More often than not there is a buyer at the other end of the phone or an email requesting help in purchasing a foreclosure. Today, I actually received an email asking what’s the best value is, foreclosure or short sale?
It’s been years since a day has gone by without the word “foreclosure” in the morning paper, television news or on the home page of whatever Internet browsers you’re using so it only makes sense that buyers ask about them. Add to that the rumors of great fortunes to be made, awesome opportunities and magical faeries found in kitchen drawers of foreclosures.
Everyone seems to know “someone” whose neighbor’s, college roommate knows met who allegedly purchased real estate, for “a song” (no price mentioned), in pristine condition with the appliances and light fixtures actually still in residence. Rumor also has it that there was a chive and cheese soufflé in the stainless steel oven and Pouilly Fuisse chilling on the counter, too.
While I have actually seen that rare animal of a veritable walk-away foreclosure, it’s not exactly the norm when it comes to many foreclosure purchases. Some homeowners become a little bitter on their way out the door and have been known to Craigslist the innards of home before they bail.
For standard consumers who start out as foreclosure buyers, sweat equity is a noble investment until it involves a hazmat suit or commercial grade air scrubbers. Everyone is into a fixer upper until they realize it’s more than just new Berber carpet and a trip to the Lowe’s paint department.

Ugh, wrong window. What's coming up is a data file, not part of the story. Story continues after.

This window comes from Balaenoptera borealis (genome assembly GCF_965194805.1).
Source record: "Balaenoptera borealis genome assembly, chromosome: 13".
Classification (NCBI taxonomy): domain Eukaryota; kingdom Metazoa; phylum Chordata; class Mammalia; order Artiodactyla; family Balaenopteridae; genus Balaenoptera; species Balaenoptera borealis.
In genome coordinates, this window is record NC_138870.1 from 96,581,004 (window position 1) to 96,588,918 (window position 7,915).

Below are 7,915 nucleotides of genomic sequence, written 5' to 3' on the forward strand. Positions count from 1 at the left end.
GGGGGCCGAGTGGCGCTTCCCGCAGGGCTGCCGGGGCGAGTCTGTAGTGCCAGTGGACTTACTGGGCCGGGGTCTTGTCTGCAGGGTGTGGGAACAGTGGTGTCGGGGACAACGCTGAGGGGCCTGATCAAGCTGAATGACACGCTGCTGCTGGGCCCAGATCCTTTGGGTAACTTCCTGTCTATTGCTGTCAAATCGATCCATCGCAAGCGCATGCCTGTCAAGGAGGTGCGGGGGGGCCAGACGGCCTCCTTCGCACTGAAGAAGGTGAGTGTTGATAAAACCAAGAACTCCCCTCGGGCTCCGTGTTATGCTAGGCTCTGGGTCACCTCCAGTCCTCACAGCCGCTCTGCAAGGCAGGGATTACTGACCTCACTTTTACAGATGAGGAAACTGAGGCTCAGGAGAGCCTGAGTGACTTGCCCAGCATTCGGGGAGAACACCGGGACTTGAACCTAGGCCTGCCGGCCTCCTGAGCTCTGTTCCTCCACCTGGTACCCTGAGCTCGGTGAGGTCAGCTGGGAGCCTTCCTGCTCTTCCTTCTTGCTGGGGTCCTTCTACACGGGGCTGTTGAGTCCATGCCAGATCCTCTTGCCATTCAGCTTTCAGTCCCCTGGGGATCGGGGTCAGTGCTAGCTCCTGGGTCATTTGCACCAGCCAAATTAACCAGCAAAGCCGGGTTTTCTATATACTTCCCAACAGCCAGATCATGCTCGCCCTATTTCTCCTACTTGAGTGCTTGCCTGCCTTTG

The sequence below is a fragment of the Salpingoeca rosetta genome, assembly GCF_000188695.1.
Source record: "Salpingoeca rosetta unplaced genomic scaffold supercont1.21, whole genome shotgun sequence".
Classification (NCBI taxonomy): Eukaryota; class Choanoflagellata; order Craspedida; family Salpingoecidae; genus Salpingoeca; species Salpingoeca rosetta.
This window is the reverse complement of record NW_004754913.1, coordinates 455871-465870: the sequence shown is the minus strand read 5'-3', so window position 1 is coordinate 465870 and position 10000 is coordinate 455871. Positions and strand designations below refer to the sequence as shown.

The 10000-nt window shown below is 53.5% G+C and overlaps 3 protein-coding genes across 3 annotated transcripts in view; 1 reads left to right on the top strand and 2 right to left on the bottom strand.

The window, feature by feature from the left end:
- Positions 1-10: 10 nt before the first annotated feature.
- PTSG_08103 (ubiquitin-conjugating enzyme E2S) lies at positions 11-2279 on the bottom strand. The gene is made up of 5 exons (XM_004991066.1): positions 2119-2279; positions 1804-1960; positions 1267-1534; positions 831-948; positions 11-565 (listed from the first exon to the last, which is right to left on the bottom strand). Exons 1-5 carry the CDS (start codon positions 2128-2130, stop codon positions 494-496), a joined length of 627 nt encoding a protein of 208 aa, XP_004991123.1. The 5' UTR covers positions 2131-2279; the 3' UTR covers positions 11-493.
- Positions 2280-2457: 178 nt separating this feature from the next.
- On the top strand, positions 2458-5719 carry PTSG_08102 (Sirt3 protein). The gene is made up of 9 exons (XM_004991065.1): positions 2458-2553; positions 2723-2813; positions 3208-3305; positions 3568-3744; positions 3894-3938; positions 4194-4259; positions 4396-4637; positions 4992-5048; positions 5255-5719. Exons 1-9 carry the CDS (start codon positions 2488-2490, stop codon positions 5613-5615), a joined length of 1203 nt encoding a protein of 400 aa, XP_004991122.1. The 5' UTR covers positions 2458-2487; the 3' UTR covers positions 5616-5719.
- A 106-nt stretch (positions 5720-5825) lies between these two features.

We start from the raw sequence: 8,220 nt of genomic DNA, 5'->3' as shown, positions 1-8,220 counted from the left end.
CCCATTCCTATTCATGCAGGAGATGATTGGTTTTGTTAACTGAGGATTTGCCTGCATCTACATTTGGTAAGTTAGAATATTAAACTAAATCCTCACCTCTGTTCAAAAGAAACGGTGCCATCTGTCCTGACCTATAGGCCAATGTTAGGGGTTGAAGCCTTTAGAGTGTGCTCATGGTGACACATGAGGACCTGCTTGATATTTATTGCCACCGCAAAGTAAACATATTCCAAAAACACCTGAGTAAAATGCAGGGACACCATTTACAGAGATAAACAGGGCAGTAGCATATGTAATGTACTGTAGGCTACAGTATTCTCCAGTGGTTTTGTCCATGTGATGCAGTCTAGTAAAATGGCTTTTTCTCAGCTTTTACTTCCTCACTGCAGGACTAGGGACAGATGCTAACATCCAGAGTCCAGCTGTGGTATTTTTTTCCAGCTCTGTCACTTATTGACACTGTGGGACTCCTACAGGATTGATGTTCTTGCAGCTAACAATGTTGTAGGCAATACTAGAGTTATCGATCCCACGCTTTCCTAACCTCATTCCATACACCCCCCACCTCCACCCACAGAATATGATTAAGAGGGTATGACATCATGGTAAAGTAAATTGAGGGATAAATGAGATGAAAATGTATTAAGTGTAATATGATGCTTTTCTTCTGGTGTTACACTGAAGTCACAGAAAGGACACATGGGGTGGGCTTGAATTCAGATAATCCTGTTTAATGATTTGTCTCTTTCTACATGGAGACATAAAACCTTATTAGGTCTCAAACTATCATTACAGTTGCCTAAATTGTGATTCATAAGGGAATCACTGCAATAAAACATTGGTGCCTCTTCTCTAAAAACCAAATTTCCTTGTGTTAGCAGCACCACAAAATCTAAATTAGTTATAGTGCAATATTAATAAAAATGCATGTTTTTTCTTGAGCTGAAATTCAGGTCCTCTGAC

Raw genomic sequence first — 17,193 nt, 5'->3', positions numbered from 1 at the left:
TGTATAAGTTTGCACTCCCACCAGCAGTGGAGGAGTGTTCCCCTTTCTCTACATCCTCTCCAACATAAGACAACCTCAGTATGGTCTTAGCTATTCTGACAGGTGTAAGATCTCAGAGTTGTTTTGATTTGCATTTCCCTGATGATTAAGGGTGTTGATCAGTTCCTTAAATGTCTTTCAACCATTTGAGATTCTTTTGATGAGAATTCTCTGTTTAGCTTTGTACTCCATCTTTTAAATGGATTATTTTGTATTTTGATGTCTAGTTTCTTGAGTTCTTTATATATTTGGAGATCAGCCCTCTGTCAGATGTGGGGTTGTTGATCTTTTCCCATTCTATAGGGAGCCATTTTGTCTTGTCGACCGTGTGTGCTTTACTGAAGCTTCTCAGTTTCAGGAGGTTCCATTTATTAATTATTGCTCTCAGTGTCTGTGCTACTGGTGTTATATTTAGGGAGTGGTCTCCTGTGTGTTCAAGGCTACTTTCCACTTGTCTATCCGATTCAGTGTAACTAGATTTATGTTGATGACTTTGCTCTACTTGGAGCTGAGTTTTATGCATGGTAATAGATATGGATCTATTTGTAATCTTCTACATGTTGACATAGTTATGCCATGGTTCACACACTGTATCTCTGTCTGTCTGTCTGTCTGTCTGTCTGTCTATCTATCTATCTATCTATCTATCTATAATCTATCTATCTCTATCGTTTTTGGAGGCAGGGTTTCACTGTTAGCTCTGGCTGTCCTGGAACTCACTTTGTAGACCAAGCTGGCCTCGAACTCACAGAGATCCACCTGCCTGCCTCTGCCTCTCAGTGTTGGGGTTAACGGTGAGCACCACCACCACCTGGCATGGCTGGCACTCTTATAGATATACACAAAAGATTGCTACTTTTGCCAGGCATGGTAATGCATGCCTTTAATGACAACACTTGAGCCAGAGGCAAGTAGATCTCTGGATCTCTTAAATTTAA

Biohazards and other peoples DNA scattered about have a way of making short sales look mighty attractive. There’s something to be said for a home with the air conditioner still on and quite possibly someone living in it caring for the home.
Most of the “I’m looking for a foreclosure” buyers are really looking for a good, sound deal and they should be. The difference is getting value in their purchase versus just a low price.
Foreclosures aren’t necessarily the best possible deal for all buyers. Put into perspective that the banks/investors do get appraisals on their assets and don’t necessarily sell them under current market value. Those properties are also listed at a juicy price to stimulate an offer. This often results in multiple offers, so there is a good chance a buyer will be asked to revise their offer to the highest price and best terms which can actually be over list price. Silent auctions … they’re not just at charity events for a bag full of Pings.
Foreclosures may have waiting or “first look” periods for “owner occupant” buyers so while investor buyers or second homeowners can place an offer on the property, the offer may not even be considered until the waiting period expires. Since inventory is being absorbed, fewer properties have been making beyond the waiting period, especially in the price bracket of $400,000 and under, which accounts for about 75 percent of our closed sales last month.
Don’t forget that equity sales are still an everyday occurrence out there. Last month, as a matter of fact, 66 percent of the closed sales were equity sales which did not involve a bank or third party approval.
Unless a buyer is a rehabilitating real estate to flip, most consumers should still be investing their time in researching the neighborhood that fits their lifestyle and then make a decision to purchase real estate there. They can then negotiate the best possible deal for the current market conditions whether it’s a short sale, equity sale or a foreclosure.
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Chris Griffith is a real estate agent at Downing-Frye Realty Inc. in Bonita Springs. If you have a question about local real estate or Bonita Springs, e-mail her at chris@LifeInBonitaSprings.com.